ABU DHABI // An 82-year-old Emirati man in hospital in Abu Dhabi has been diagnosed as having contracted Mers, the novel coronavirus disease that has killed 28 people in Saudi Arabia.

The latest victim was already being treated for multiple myeloma – cancer of the bone marrow – when he was diagnosed, according to the state news agency Wam. Patients with pre-existing conditions are known to be susceptible to the disease.

It is the first case to be confirmed within the UAE. Previous cases were only confirmed after the patients had left for treatment abroad. An Emirati man died in hospital in Germany in March, and a Frenchman who had been visiting Dubai died in May.

Earlier this week, the World Health Organisation met to decide whether Mers – Middle East respiratory syndrome coronavirus, also known as Mers-CoV – represented a public health emergency of international concern.

Two days ago, the WHO issued a disease outbreak news alert after a new case was detected in Saudi Arabia. The 66-year-old man from the Asir region, located in the south-west of the country, was said to be in critical but stable condition.

The Health Authority Abu Dhabi (Haad) said it was coordinating with the Ministry of Health and other authorities concerning the new UAE case. It said it had taken the necessary measures in line with international standards and recommendations laid out by the WHO.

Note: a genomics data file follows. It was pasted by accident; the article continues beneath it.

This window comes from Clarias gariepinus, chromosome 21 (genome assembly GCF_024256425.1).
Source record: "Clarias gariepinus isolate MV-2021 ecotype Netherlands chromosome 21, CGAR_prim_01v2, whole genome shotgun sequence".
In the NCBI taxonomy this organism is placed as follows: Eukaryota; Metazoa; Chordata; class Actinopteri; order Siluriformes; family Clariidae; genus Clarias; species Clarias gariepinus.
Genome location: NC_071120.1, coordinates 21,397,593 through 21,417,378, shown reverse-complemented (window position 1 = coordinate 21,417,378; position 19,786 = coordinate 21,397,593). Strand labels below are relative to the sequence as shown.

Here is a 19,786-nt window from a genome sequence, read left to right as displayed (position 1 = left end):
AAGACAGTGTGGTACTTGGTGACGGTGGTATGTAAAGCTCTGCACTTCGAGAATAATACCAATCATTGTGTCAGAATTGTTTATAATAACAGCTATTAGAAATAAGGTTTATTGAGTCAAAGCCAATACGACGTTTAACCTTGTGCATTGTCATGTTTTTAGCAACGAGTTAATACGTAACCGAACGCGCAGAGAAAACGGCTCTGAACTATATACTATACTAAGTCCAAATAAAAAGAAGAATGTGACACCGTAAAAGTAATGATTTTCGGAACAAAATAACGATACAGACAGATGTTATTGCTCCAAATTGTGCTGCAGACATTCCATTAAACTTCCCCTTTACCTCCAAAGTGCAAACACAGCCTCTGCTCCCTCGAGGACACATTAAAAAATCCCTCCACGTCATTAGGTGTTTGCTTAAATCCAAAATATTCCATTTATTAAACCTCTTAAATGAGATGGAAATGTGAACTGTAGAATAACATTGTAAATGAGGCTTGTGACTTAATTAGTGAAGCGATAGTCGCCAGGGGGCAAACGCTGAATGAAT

So far, the WHO said, there have been a total of 81 laboratory-confirmed cases worldwide of the infection, including 45 deaths. The UAE case brings that number to 82.

Another Qatari patient, who was diagnosed last month and was being treated in the United Kingdom, died on June 28.
The ministry said that the WHO had stressed the virus was not a concern for public health at the moment. It also said that the current situation did not require a travel ban to any country in the world, nor screenings at different ports or restrictions on trade.

However, the WHO said it encouraged all member states to continue their surveillance for severe acute respiratory infections (Sari) and to carefully review any unusual patterns. Health care providers were also advised to maintain vigilance.
Another WHO meeting is scheduled for next week.